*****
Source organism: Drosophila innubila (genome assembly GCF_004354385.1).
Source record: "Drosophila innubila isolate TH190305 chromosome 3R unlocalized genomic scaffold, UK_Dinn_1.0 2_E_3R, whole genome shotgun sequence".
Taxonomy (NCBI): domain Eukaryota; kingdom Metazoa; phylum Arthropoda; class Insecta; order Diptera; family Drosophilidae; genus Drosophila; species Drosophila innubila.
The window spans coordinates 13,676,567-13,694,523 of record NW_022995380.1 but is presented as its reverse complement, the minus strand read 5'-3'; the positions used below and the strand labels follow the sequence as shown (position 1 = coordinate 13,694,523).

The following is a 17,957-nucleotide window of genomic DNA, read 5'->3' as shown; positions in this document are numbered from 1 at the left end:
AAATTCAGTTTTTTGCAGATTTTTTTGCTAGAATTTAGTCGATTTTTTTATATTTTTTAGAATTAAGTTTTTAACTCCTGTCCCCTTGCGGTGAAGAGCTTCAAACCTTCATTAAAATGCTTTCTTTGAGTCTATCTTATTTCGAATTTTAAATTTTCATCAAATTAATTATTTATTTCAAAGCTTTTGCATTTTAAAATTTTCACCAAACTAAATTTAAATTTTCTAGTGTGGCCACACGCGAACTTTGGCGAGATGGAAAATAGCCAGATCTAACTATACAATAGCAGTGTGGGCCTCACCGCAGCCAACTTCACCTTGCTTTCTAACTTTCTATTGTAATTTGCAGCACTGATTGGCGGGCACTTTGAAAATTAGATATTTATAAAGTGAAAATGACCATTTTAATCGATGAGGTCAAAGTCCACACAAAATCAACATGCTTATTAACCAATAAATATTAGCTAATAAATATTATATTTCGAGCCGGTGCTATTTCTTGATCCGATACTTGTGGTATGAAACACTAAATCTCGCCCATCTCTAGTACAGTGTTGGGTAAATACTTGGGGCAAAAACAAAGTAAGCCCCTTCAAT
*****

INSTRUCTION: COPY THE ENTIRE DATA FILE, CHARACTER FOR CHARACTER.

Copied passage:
Source organism: Drosophila innubila (genome assembly GCF_004354385.1).
Source record: "Drosophila innubila isolate TH190305 chromosome 3R unlocalized genomic scaffold, UK_Dinn_1.0 2_E_3R, whole genome shotgun sequence".
Taxonomy (NCBI): domain Eukaryota; kingdom Metazoa; phylum Arthropoda; class Insecta; order Diptera; family Drosophilidae; genus Drosophila; species Drosophila innubila.
The window spans coordinates 13,676,567-13,694,523 of record NW_022995380.1 but is presented as its reverse complement, the minus strand read 5'-3'; the positions used below and the strand labels follow the sequence as shown (position 1 = coordinate 13,694,523).

The following is a 17,957-nucleotide window of genomic DNA, read 5'->3' as shown; positions in this document are numbered from 1 at the left end:
AAATTCAGTTTTTTGCAGATTTTTTTGCTAGAATTTAGTCGATTTTTTTATATTTTTTAGAATTAAGTTTTTAACTCCTGTCCCCTTGCGGTGAAGAGCTTCAAACCTTCATTAAAATGCTTTCTTTGAGTCTATCTTATTTCGAATTTTAAATTTTCATCAAATTAATTATTTATTTCAAAGCTTTTGCATTTTAAAATTTTCACCAAACTAAATTTAAATTTTCTAGTGTGGCCACACGCGAACTTTGGCGAGATGGAAAATAGCCAGATCTAACTATACAATAGCAGTGTGGGCCTCACCGCAGCCAACTTCACCTTGCTTTCTAACTTTCTATTGTAATTTGCAGCACTGATTGGCGGGCACTTTGAAAATTAGATATTTATAAAGTGAAAATGACCATTTTAATCGATGAGGTCAAAGTCCACACAAAATCAACATGCTTATTAACCAATAAATATTAGCTAATAAATATTATATTTCGAGCCGGTGCTATTTCTTGATCCGATACTTGTGGTATGAAACACTAAATCTCGCCCATCTCTAGTACAGTGTTGGGTAAATACTTGGGGCAAAAACAAAGTAAGCCCCTTCAAT